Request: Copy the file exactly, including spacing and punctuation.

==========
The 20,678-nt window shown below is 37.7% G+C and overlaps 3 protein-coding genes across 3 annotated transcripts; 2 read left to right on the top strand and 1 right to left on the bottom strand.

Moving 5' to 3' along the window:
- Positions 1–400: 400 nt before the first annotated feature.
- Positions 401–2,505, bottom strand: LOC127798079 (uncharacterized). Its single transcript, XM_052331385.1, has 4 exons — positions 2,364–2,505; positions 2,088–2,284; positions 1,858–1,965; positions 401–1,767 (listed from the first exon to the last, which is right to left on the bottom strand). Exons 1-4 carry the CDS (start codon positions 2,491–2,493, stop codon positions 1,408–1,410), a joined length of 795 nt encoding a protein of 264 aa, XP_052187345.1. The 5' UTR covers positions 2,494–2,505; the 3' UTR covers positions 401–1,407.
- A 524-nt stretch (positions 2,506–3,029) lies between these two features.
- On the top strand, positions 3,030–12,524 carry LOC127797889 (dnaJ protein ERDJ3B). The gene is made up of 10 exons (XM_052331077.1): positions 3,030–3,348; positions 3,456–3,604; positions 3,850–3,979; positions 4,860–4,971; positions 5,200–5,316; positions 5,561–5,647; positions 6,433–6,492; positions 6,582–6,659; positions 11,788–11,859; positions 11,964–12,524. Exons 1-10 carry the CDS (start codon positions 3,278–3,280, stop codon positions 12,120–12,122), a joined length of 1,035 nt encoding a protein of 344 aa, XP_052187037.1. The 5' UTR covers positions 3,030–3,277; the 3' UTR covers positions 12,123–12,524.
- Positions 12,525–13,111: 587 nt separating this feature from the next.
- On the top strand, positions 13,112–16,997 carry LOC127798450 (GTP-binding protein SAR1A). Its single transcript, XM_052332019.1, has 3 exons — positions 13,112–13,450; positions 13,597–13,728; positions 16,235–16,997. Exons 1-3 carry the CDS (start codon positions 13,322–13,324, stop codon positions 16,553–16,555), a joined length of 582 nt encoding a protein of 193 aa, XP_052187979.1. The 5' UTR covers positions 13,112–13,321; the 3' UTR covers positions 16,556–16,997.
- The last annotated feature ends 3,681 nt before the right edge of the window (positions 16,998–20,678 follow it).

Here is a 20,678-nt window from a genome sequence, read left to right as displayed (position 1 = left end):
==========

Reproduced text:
The 20,678-nt window shown below is 37.7% G+C and overlaps 3 protein-coding genes across 3 annotated transcripts; 2 read left to right on the top strand and 1 right to left on the bottom strand.

Moving 5' to 3' along the window:
- Positions 1–400: 400 nt before the first annotated feature.
- Positions 401–2,505, bottom strand: LOC127798079 (uncharacterized). Its single transcript, XM_052331385.1, has 4 exons — positions 2,364–2,505; positions 2,088–2,284; positions 1,858–1,965; positions 401–1,767 (listed from the first exon to the last, which is right to left on the bottom strand). Exons 1-4 carry the CDS (start codon positions 2,491–2,493, stop codon positions 1,408–1,410), a joined length of 795 nt encoding a protein of 264 aa, XP_052187345.1. The 5' UTR covers positions 2,494–2,505; the 3' UTR covers positions 401–1,407.
- A 524-nt stretch (positions 2,506–3,029) lies between these two features.
- On the top strand, positions 3,030–12,524 carry LOC127797889 (dnaJ protein ERDJ3B). The gene is made up of 10 exons (XM_052331077.1): positions 3,030–3,348; positions 3,456–3,604; positions 3,850–3,979; positions 4,860–4,971; positions 5,200–5,316; positions 5,561–5,647; positions 6,433–6,492; positions 6,582–6,659; positions 11,788–11,859; positions 11,964–12,524. Exons 1-10 carry the CDS (start codon positions 3,278–3,280, stop codon positions 12,120–12,122), a joined length of 1,035 nt encoding a protein of 344 aa, XP_052187037.1. The 5' UTR covers positions 3,030–3,277; the 3' UTR covers positions 12,123–12,524.
- Positions 12,525–13,111: 587 nt separating this feature from the next.
- On the top strand, positions 13,112–16,997 carry LOC127798450 (GTP-binding protein SAR1A). Its single transcript, XM_052332019.1, has 3 exons — positions 13,112–13,450; positions 13,597–13,728; positions 16,235–16,997. Exons 1-3 carry the CDS (start codon positions 13,322–13,324, stop codon positions 16,553–16,555), a joined length of 582 nt encoding a protein of 193 aa, XP_052187979.1. The 5' UTR covers positions 13,112–13,321; the 3' UTR covers positions 16,556–16,997.
- The last annotated feature ends 3,681 nt before the right edge of the window (positions 16,998–20,678 follow it).

Here is a 20,678-nt window from a genome sequence, read left to right as displayed (position 1 = left end):